In the guide, we pointed out the problems with taking photos when the sun is high in a cloudless sky: it leads to photos that have glaring highlights and deep shadows. Those can be almost impossible to edit without a lot of extra work.
However, it’s also the case that many of us are short of time. Maybe the lunch-hour is the only hour you have to take photos to sell your vehicle. If so, what should you do?
There are a couple of options. The simplest one is to find something to put between your subject and the sun. That could well be a tree. Or you might park the car on a street lit by reflected light perhaps from a glass skyscraper or from white-painted houses.
The second requires a bit of kit called a “polarizer.” It’s the same stuff used in sunglasses. This specially-treated plastic or glass has the ability to block or tone down some types of light. You can use it to make the sky darker or reduce reflections and glare.
If you are using a phone, buy a sheet of polarized plastic from an online marketplace. DSLRs have screw-on polarizing filters. You can get both for about US$5 though you can spend more on the filter if you want. (Hoya is recommended by some professionals worried about the hue.)
Use your polarizer, place the (trimmed) plastic or screw-on filter in front of your lens and turn it slowly, and you should see the glare from the windows reduced until they are almost black. The brightness of the paintwork should darken. Watch you don’t darken it too much.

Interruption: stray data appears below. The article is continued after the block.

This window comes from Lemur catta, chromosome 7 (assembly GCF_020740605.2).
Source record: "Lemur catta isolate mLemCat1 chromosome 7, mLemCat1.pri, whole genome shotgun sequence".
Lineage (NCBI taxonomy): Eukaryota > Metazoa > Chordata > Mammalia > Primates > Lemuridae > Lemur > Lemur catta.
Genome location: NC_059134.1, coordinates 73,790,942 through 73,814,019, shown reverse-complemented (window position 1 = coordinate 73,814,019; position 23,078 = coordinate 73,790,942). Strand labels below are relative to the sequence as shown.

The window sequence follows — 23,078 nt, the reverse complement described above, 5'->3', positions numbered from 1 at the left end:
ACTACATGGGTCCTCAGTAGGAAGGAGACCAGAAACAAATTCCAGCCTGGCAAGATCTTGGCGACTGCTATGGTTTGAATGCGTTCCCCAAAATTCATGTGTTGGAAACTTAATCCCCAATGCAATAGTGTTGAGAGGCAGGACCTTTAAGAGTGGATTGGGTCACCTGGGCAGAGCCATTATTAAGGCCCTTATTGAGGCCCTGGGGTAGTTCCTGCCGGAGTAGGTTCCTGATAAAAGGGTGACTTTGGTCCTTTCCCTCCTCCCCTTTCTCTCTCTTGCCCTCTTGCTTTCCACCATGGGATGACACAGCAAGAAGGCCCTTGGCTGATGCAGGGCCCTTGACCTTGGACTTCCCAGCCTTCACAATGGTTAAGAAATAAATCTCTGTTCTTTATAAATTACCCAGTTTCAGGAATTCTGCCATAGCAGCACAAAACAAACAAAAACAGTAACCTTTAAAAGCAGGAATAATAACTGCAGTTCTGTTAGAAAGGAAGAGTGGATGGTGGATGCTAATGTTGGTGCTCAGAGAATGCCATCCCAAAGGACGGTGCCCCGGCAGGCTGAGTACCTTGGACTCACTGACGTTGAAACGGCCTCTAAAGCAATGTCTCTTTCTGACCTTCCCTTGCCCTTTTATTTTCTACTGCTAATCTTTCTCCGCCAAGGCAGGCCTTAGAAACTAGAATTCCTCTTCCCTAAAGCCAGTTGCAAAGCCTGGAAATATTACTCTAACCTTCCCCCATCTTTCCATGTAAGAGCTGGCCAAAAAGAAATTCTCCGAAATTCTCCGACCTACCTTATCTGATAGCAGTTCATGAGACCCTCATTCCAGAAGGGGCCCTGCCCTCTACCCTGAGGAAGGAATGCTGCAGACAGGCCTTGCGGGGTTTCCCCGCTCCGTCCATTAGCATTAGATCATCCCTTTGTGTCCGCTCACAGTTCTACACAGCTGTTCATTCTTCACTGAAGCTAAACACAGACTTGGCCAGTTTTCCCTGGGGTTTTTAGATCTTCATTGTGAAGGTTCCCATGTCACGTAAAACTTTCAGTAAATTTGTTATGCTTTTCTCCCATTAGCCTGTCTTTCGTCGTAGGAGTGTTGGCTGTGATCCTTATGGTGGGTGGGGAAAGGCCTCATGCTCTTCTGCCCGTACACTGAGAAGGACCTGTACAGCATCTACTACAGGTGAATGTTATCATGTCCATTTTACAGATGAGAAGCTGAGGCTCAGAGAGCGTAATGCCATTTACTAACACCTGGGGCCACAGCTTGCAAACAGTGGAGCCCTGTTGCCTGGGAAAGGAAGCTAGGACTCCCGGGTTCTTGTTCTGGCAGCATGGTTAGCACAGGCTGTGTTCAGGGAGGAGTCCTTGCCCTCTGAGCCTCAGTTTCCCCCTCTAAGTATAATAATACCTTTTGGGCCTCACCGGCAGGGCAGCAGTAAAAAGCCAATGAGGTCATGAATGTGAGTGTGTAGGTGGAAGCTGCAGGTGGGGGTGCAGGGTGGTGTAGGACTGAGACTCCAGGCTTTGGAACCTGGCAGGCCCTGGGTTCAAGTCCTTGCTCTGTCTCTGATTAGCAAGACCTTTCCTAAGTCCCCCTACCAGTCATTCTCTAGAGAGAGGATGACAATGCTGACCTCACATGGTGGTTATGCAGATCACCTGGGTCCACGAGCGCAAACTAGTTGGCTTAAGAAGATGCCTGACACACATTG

There are a couple of things to bear in mind with polarizers. Firstly, they don’t work so well with light reflected from metallic surfaces (that’s not polarized light, in fact.) Secondly, if you are experimenting with your polarizer trying to darken the sky, it will only work if you are shooting at a 90-degree angle to the sun.
5. Some quick tips for on-location shooting
Zooming in may be fun, but it should be avoided where possible because you will lose information and sharpness if you need to crop in later. The best zoom is your legs. However, experienced photographers use zoom to alter the result, cropping and flattening the image and changing the size of the background elements. So, have fun.
For artistic photos, think about using a foreground element. A fence or branch will add depth to your image. A low f-stop such as f/.20 will give you blur. If you place part of a tree in front of your vehicle, it can produce a sense of intimacy or the viewer just happening upon the car.
If you shoot the car through an aperture like a door or window, it can supply a framing effect to the photo. You can also experiment with lights for flare.
Of course, you could create some nice shots with the car out of focus and the foreground elements sharpened as part of a more expansive portfolio. Sometimes a bit of mystery is called for.
Another trick car photographers often use is to photograph the car with the headlamps on. That makes the car seem more alive and ready to set off on an adventure. Your polarizer could come in handy here.
Even if you are shooting your car to sell, you might be tempted to be a bit creative with car photography angles and other tricks, especially if you have more photographs available on the car sale page. The occasion to do that might be inside the car. You can use bokeh (selected blurring) to bring some interior parts into focus while smudging others. This is great to highlight any attractive elements to the buyer. As in the foreground experiment, use a shallow depth of field to capture this detail.
These are our car photography tips. We hope you found something to get the creative fuel pumping. Make sure to come back for more car photography editing tips.